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EU 2030 Framework / ETS Commission proposals. 22 January 2014 – Commission Communication and Impact Assessment + Energy Prices and Competitiveness study.

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Presentation on theme: "EU 2030 Framework / ETS Commission proposals. 22 January 2014 – Commission Communication and Impact Assessment + Energy Prices and Competitiveness study."— Presentation transcript:

1 EU 2030 Framework / ETS Commission proposals

2 22 January 2014 – Commission Communication and Impact Assessment + Energy Prices and Competitiveness study February 2014 – European Council summit on competitiveness March 2014 – European Council summit on 2030 targets October 2014 – UN Heads of Government summit on climate in New York December 2014 – UNFCCC COP20 in Lima EU timeline to decisions on 2030

3 Commission will propose a 40% GHG target and a 30% RES target Decision on an energy efficiency target in 2015 (after progress report) GDP costs and health benefits are quantified Weak ETS in combination with today's high gas to coal price ratio can lead to carbon lock-in, while regulatory uncertainty is leading to fragmentation of climate policies within the EU RES help limit external energy dependency and help stabilise electricity prices in the medium term, while the EU’s external fossil fuel bill rises 50% from “As pointed out by stakeholders e.g. from the power sector”, investors need a stable long-term policy framework Leaked 2030 Impact Assessment / rumours Draft version only!

4 2014? Back-loading: pending Council position (German position) Cosmetic fix, would help market confidence but makes no difference to the short-term 2 bn EUA structural surplus Supply Adjustment Mechanism: pending completion of the back-loading Useful re market volatility, nice to have for the long-term, but makes no difference to the short-term 2 bn EUA structural surplus ????? Set-aside: only possible in case of strong political consensus Short-term fix for the 2 bn EUA structural surplus, but not a solution to the medium-term problem of making the cap (linear factor) consistent with Widening to additional sectors Long-term objective Slow progress of ETS reform Decisions are linked to other processes Linear factor revision: after agreement on the EU 2030 GHG target Medium-term fix making the cap (linear factor, role of offsets) consistent with 2050, slow impact on the short-term 2 bn EUA structural surplus 2014 Carbon leakage list review 2014? Agreement on EU 2030 Framework / GHG target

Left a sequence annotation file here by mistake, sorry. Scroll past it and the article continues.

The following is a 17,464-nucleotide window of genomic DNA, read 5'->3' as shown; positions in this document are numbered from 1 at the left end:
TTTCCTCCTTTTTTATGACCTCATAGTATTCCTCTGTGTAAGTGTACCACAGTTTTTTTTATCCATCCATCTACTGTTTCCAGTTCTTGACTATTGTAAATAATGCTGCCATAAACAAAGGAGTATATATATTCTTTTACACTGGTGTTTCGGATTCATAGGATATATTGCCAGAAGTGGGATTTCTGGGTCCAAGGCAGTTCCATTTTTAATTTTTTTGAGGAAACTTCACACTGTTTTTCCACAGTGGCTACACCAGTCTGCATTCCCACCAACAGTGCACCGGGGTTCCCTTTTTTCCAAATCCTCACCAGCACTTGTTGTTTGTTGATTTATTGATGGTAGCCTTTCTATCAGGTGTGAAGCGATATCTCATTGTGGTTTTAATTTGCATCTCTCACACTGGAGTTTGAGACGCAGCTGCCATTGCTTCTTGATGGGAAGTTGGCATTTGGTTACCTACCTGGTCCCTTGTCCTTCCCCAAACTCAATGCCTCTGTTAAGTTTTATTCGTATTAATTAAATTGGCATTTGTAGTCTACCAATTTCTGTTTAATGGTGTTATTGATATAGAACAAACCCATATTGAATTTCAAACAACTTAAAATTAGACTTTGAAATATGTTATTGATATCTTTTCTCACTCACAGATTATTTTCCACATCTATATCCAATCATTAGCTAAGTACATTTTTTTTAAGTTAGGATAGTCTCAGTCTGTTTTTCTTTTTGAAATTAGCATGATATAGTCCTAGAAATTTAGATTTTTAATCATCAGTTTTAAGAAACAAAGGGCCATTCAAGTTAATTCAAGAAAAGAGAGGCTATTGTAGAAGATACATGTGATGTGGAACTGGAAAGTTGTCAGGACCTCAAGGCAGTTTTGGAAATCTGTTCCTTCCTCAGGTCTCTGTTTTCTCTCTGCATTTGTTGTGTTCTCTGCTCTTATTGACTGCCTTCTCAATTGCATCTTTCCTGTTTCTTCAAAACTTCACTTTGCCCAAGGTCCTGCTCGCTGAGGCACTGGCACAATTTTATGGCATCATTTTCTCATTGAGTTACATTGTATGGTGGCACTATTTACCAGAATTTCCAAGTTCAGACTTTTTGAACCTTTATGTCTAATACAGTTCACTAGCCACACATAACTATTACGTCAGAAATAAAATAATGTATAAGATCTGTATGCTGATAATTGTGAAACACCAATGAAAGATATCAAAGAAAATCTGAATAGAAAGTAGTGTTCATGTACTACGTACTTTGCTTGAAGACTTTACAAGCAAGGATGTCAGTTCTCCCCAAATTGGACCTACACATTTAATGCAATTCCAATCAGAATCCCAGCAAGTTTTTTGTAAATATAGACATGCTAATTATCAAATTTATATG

5 1: EU RES target delivered through national targets and support schemes Market fragmented and distorted 2: EU RES target with EU harmonisation of support schemes (not yet clear how this would work) Market distorted but not fragmented 3: EU RES target delivered through ETS (mature RES) and innovation support (immature RES) Fully market compatible 4: No EU RES target Unlikely in light of Commission, German, and European Parliament opposition…. Four possible outcomes re the 2030 RES target

6 EU 2030 Framework / ETS EURELECTRIC’s position

7 Lessons from the 2020 Framework EURELECTRIC’s priorities Climate policies must be cost-effective, this requires 1.Focus on emissions reduction (not renewables, imports) 2.Economy-wide targets (not just a few sectors) 3.EU-level instruments (not national) 4.Market instruments (not command) 5.A steady pace of change (early + high ambition, not delay + low ambition; stable framework, not stop/start) …Do not replicate the 20/20/20 package EURELECTRIC commits to: Combat climate-change: Carbon-neutral electricity by 2050; Boost energy efficiency by electrifying transport, heating/cooling… Deliver cost-efficient, reliable electricity: European, market- based solutions

8 Whole-economy model 1.Reference: models policies which have been adopted and implemented to end 2011, but excludes policies currently in the process of announcement or adoption, additional policies beyond 2020 are not considered 2.Power Choices Reloaded: aims for an optimal portfolio of power generation based on an integrated energy market and all technology options, identifies a least cost pathway to the 2050 goal with switching between different forms of final energy use Meets all 2020 targets (but assumes 20% energy efficiency target reaches in 2025); Carbon price in ETS sectors only until 2020, but thereafter a uniform carbon price signal applies to all sectors and all Member States; Simulates policy measures to overcome non-economic barriers to energy efficiency; Assumes key grid or storage infrastructure will be built as planned in line with the needs of the overall electricity system. 3.Lost Decade: postpones major abatement action beyond 2030, so that an extremely steep abatement path becomes necessary to reach the 2050 goal, leading to bottlenecks in equipment supply, price effects due to overheated demand, and stranded assets because of exaggerated investments in redundant capacity. Power Choices Reloaded 3 main scenarios